The reason I was struggling with what to do with my future in the sport was because my goals didn’t align with what I was willing to sacrifice. I had come to a point where there were certain things that I didn’t think were worth giving up to reach further goals. It was at that point I realized, would I feel better about myself as a person if I was #1 in the World vs #2? Would I be happier if I won 30 medals instead of 14? Was I willing to go in to debt to reach my goals? It was at this time that I went through the list of things I’d accomplished in a few short years, and it was then that I knew. I had done everything I wanted to do with compound, under the current realities of the sport. Yes, I HAD a goal of making a living with archery, being able to permanently quit my job as an economist, but I’ve learned if you are a woman in this sport that’s not going to happen unless you have someone supporting you (parents, husband, etc). It will always be just a hobby, not a full time job (I’m going to save my discussion on whether I think that is right or fair for another time, I just know that currently that is the reality). Would I have loved to win a World Championship title instead of getting 2nd? Of course, but it wasn’t going to define me and my future. I knew there was one thing in my life I had still not accomplished that WAS worth sacrificing for, and that was the Olympics.

For the first time, I actually considered switching to recurve, but I still couldn’t sell myself on it. I was afraid of the risk. I knew everyone said it’s easier to go from recurve to compound than the other way around. I remembered how bad I was at recurve when I had first tried it. R and I talked about it some, but I then just let it go because I was scared. Lucky for me, R kept on pushing the topic and encouraging me to think about it. He finally suggested I talk to some coaches or someone like Brady who had successfully made the switch and get their thoughts. So while I was at the World Cup in Turkey, I was able to sit down and have a long conversation with someone I trusted about making the switch. I returned home feeling like yes it may be possible, but unless I could move away from R and quit my job, it wasn’t an option.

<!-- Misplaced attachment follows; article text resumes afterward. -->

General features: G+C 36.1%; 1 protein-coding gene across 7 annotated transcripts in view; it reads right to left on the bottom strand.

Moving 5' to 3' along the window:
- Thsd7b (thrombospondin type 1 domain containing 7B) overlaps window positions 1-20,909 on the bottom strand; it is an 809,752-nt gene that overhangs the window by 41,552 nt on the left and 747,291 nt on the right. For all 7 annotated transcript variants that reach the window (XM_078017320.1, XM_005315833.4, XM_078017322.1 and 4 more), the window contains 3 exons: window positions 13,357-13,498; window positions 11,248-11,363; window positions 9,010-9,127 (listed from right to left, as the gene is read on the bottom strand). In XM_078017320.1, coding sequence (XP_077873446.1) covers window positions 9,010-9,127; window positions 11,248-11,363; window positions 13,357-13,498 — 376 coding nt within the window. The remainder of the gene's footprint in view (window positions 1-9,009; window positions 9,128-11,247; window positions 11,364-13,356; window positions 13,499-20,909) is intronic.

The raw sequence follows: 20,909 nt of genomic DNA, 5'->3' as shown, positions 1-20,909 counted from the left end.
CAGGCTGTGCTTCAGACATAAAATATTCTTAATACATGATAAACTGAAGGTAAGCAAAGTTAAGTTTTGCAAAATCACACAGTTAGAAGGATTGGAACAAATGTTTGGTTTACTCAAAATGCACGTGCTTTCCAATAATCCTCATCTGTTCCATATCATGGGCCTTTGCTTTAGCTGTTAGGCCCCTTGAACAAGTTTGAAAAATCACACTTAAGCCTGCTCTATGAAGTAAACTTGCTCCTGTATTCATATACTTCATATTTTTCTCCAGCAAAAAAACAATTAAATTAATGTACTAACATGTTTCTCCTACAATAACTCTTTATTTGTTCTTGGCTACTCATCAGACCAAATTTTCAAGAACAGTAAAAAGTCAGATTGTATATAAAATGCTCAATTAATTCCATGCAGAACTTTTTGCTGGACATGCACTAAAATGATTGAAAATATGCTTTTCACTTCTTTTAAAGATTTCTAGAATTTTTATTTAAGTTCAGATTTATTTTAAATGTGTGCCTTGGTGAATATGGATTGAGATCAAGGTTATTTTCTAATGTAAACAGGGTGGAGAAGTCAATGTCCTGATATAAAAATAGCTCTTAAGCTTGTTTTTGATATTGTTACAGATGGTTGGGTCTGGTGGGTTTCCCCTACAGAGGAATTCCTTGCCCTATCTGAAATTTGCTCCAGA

It was shortly after this that I FINALLY won my first USA Archery national title, after 6 straight silver medals! I expected to be super excited and feel like I had accomplished something big in my career. Instead I was happy for the first few minutes, and then I just didn’t really care. It was then and there in that hotel room in Alabama that I knew I would be making the switch to recurve. I wasn’t ready to vocalize it yet, but I knew deep down it was the next step for me. I’ve always told people I coach or speak to that when you get to the point that you aren’t having fun and excited about the sport, its time to step away. I always tell them that might be a temporary break or a permanent break, but ultimately archery should be fun and you should enjoy yourself. I realized I wasn’t excited about compound anymore, and I needed a new challenge. I still loved the sport of archery, so I knew I couldn’t leave it, even for a short time. That’s when I knew the answer was switching to recurve.


As I watched the Olympics, I grew more sure of my decision. Not because I was sure I would one day be there, but watching our men win another team silver medal and then seeing Mackenzie there as the lone women from the US, I knew I would do everything in my power to help make sure we had a full women’s team in Tokyo. I saw the teams competing in Rio, and not to take anything away from any of them, but I felt like the US has enough resources and talent there is no reason why we can’t qualify 3 spots for women. Will that mean I am on the team? I’d love to say yes, but ultimately, I just want to help drive and motivate other women to be successful on the international stage.